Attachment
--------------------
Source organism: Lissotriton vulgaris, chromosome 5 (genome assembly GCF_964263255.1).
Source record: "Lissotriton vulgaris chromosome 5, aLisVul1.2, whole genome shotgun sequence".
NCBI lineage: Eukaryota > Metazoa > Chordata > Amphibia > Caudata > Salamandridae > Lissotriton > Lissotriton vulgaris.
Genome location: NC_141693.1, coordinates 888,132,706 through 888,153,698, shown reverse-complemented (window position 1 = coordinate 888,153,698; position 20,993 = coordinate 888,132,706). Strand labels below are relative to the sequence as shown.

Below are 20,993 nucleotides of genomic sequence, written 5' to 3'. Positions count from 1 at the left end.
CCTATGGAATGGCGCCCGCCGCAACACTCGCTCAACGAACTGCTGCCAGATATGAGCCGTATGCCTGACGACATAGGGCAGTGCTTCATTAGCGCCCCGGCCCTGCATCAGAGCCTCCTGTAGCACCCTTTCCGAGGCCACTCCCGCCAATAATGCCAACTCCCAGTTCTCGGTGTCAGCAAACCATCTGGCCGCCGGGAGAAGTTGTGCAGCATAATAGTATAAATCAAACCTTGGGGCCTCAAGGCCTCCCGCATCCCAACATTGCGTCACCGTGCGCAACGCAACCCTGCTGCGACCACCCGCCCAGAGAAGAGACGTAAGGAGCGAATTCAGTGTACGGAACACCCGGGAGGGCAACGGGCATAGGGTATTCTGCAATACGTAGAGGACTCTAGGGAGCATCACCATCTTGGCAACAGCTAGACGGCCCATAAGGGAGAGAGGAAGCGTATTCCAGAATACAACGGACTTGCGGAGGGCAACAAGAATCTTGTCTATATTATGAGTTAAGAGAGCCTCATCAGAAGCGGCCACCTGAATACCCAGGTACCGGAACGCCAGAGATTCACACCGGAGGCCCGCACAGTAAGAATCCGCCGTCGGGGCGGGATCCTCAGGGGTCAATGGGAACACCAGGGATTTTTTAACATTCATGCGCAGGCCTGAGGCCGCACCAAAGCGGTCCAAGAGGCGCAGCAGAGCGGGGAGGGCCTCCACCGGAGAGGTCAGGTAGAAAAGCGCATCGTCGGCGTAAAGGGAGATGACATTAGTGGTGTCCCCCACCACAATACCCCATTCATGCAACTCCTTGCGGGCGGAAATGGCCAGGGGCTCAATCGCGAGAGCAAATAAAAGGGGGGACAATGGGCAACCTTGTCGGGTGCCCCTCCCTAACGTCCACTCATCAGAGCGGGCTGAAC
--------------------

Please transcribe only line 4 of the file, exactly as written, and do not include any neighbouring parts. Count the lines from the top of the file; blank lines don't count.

Genome location: NC_141693.1, coordinates 888,132,706 through 888,153,698, shown reverse-complemented (window position 1 = coordinate 888,153,698; position 20,993 = coordinate 888,132,706). Strand labels below are relative to the sequence as shown.